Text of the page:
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So passed another day, and so the third:
Recovery came with food: but still, my brain
a dead; man start!
These things just served to stir the torpid sense, Nor pain nor pity in my bosom raised ! Memory, though slow, returned with strength;
and thence', Dismissed, again in open day I gazed At houses, 'men, and common light, amazed; The lanes I sought, and as the sun retired, Came, where, beneath the trees a faggot blazed; The wild brood saw me weep, my fate enquired, And gave me food, and rest, more welcome,
My heart is touched to think that men like these, The rude earth's tenants, were my first relief. How kindly did they paint their vagrant ease! And their long holiday that feared not grief;. For all belonged to all, and each was chief. No plough their sinews strained; on grating
road No wain they drove, and yet, the yellow sheaf In every vale for their delight was stowed; For them, in nature's meads, the milky udder
Semblance, with straw and pannier'd ass, they
made Of potters wandering on from door to door: But life of happier sort to me pourtrayed, And other joys, my fancy to allure; The bag-pipe dinning on the midnight moor In barn uplighted, and companions boon, Well met from far, with revelry secure, In depth of forest glande, when jocund June Rolled fast along the sky his warm and genial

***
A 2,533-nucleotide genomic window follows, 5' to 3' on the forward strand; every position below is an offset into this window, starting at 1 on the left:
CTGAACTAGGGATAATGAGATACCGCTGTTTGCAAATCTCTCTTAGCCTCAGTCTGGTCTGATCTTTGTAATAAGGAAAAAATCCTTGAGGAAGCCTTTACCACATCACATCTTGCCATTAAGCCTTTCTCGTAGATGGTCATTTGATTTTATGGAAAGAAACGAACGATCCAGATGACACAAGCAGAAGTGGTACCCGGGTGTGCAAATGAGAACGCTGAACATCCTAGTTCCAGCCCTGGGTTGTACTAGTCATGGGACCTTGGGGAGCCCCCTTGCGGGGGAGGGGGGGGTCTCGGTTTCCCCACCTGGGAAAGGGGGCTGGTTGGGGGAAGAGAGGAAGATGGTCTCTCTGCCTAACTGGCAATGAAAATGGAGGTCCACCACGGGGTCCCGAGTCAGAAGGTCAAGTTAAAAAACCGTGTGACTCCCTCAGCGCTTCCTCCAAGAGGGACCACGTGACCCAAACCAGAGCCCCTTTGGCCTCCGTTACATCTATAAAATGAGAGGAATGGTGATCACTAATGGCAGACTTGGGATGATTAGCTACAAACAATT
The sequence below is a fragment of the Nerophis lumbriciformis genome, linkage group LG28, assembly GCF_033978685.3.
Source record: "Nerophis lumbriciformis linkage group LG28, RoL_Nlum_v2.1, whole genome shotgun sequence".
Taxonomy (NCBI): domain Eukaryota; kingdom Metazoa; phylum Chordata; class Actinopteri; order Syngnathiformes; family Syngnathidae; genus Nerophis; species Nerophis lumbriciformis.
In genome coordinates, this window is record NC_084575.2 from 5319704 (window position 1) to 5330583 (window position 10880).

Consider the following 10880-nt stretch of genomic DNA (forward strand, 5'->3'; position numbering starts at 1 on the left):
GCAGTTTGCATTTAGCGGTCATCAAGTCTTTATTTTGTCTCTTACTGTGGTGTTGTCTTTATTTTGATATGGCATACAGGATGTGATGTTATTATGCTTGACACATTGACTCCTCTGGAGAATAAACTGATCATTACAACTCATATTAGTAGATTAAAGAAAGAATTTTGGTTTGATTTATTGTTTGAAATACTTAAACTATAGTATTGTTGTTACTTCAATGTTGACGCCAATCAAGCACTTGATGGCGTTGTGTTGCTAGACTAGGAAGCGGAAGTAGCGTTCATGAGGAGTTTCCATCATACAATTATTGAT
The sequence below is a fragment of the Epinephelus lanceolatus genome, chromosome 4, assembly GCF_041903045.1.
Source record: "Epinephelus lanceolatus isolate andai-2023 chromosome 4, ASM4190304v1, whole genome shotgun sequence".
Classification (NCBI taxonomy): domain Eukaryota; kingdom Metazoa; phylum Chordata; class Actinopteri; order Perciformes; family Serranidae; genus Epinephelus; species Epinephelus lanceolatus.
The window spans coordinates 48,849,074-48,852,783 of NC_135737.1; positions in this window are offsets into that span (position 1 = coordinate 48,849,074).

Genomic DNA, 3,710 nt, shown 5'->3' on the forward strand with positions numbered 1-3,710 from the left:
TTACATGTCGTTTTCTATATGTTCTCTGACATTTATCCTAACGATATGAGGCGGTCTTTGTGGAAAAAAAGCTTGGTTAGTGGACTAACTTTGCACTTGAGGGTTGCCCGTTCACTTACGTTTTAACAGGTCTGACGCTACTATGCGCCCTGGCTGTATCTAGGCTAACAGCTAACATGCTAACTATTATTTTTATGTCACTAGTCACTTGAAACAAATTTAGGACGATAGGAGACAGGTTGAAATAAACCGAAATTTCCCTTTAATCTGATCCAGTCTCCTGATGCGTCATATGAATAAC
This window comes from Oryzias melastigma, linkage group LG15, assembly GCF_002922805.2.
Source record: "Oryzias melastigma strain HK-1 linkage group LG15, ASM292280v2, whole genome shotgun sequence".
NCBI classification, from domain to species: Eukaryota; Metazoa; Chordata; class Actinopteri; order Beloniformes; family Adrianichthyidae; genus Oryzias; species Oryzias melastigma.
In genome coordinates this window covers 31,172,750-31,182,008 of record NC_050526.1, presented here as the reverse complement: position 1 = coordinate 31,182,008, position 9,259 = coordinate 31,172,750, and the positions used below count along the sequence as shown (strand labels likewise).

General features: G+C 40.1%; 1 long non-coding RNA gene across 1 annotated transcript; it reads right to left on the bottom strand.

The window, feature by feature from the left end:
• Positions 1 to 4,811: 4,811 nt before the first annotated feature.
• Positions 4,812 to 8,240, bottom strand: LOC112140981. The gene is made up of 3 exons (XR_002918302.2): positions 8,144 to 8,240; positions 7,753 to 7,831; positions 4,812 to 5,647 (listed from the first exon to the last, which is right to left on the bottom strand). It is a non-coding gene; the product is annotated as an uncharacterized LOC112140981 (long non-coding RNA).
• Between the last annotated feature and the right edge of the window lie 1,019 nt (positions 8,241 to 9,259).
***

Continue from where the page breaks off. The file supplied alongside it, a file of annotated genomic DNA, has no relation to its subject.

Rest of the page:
But ill it suited me, in journey dark
What could I do, unaided and unblest?
I lived upon the mercy of the fields,
Foregone the home delight of constant truth, And clear and open soul, so prized in fearless
Three years a wanderer, often have I view'd, In tears, the sun towards that country tend Where my poor heart lost all its fortitude: And now across this moor my steps I bendOh! tell me whither—for no earthly friend Have I. She ceased, and weeping turn'd
away; As if because her tale was at an end She wept ;--because she had no more to say Of that perpetual weight which on her spi